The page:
When building an application, it is common to have similar needs in several of the projects corresponding to the subsystems under construction. For instance, they will all have the same compilation switches.
As seen before (see Tools Options in Project Files), setting compilation switches for all sources of a subsystem is simple: it is just a matter of adding a Compiler.Default_Switches attribute to each project files with the same value. Of course, that means duplication of data, and both places need to be changed in order to recompile the whole application with different switches. It can become a real problem if there are many subsystems and thus many project files to edit.
There are two main approaches to avoiding this duplication:
logging.gpr, we could change it to reference the attribute in Logging, either through a package renaming, or by referencing the attribute. The following example shows both cases:
project Logging is package Compiler is for Switches ("Ada") use ("-O2"); end Compiler; package Binder is for Switches ("Ada") use ("-E"); end Binder; end Logging; with "logging.gpr"; project Build is package Compiler renames Logging.Compiler; package Binder is for Switches ("Ada") use Logging.Binder'Switches ("Ada"); end Binder; end Build;
The solution used for Compiler gets the same value for all attributes of the package, but you cannot modify anything from the package (adding extra switches or some exceptions). The second version is more flexible, but more verbose.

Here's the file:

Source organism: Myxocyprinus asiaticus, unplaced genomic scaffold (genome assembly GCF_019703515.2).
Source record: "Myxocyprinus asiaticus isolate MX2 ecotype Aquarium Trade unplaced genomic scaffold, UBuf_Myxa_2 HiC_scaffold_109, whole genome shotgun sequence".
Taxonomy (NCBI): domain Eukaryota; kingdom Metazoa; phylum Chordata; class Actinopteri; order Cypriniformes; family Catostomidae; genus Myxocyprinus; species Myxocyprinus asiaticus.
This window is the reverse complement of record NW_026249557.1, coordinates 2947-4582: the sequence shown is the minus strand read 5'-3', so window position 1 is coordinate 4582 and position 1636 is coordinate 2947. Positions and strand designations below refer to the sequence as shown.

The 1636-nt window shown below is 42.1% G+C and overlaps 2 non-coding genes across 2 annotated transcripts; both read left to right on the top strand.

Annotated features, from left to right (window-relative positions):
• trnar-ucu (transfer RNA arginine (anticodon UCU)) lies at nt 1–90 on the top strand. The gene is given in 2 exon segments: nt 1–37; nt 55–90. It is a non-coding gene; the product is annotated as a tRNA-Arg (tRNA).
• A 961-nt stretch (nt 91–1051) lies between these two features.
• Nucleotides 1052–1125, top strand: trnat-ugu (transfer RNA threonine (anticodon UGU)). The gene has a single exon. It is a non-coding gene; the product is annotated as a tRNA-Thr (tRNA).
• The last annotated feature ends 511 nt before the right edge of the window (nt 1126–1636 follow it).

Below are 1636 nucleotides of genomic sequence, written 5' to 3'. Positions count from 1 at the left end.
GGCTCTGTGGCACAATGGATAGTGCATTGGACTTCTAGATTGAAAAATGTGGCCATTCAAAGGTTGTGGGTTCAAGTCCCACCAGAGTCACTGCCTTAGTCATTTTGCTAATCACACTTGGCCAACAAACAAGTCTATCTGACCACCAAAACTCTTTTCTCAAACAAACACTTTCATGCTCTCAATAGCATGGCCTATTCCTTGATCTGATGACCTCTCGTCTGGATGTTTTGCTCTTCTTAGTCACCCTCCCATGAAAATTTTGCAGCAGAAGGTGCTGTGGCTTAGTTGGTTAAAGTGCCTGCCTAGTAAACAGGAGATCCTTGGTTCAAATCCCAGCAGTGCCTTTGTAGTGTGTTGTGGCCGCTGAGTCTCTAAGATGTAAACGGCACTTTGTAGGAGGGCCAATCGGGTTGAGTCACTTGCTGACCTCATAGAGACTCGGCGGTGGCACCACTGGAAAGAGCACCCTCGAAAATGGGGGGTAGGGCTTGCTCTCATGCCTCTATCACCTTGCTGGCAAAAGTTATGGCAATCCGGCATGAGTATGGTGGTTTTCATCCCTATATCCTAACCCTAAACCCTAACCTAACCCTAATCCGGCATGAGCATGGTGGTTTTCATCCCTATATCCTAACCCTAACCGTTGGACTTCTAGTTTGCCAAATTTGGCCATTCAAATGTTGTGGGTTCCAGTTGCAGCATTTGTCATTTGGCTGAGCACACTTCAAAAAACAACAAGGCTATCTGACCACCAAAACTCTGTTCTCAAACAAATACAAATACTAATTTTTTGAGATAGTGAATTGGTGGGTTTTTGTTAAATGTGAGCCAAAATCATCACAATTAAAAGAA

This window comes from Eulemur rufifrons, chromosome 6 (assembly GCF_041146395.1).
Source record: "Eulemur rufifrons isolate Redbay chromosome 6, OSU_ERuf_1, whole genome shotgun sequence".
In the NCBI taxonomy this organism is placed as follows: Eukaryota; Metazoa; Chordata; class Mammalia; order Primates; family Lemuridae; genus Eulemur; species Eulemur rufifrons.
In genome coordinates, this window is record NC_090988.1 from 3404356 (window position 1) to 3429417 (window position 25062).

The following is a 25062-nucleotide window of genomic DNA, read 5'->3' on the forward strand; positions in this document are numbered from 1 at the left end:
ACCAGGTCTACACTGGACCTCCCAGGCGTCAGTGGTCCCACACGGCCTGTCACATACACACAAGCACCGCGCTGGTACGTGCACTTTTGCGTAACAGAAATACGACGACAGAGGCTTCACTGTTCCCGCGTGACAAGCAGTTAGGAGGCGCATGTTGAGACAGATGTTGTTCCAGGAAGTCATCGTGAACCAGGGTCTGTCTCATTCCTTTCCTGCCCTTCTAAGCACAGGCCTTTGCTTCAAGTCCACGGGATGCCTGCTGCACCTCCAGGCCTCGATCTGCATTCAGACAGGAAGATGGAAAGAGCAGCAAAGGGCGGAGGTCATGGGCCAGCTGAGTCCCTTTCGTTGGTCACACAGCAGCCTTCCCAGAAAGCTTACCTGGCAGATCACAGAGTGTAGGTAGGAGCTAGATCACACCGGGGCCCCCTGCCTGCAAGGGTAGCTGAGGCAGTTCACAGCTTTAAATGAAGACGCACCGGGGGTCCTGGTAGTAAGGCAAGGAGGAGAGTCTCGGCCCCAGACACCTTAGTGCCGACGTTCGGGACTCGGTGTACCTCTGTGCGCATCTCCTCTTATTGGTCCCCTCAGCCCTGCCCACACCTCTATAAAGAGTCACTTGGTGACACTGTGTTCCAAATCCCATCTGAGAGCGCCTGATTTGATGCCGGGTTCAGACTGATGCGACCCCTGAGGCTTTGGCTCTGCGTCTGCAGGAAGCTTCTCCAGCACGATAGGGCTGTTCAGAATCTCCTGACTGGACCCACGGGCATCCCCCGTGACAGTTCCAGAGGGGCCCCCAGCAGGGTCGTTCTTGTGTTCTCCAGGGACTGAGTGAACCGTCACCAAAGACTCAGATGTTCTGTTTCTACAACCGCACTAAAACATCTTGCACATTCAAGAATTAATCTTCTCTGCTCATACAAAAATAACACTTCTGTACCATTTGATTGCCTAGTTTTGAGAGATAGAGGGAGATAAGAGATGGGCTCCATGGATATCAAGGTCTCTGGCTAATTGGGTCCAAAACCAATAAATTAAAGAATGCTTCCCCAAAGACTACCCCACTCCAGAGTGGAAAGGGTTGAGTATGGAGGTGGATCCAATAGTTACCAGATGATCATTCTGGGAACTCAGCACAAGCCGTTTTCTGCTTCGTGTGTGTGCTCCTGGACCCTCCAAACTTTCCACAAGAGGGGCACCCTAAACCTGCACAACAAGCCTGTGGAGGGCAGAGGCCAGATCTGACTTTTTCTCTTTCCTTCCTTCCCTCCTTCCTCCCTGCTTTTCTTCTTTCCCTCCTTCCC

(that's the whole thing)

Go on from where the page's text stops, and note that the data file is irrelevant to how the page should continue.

If you need to refer to the value of a variable in an imported project, rather than an attribute, the syntax is similar but uses a "." rather than an apostrophe. For instance:
with "imported"; project Main is Var1 := Imported.Var; end Main;
abstract project Shared is for Source_Files use (); -- no sources package Compiler is for Switches ("Ada") use ("-O2"); end Compiler; end Shared; with "shared.gpr"; project Logging is package Compiler renames Shared.Compiler; end Logging; with "shared.gpr"; project Build is package Compiler renames Shared.Compiler; end Build;
As for the first example, we could have chosen to set the attributes one by one rather than to rename a package. The reason we explicitly indicate that Shared has no sources is so that it can be created in any directory and we are sure it shares no sources with Build or Logging, which of course would be invalid.
Note the additional use of the `abstract' qualifier in
This qualifier is optional, but helps convey the message that we do not
intend this project to have sources (see Qualified Projects for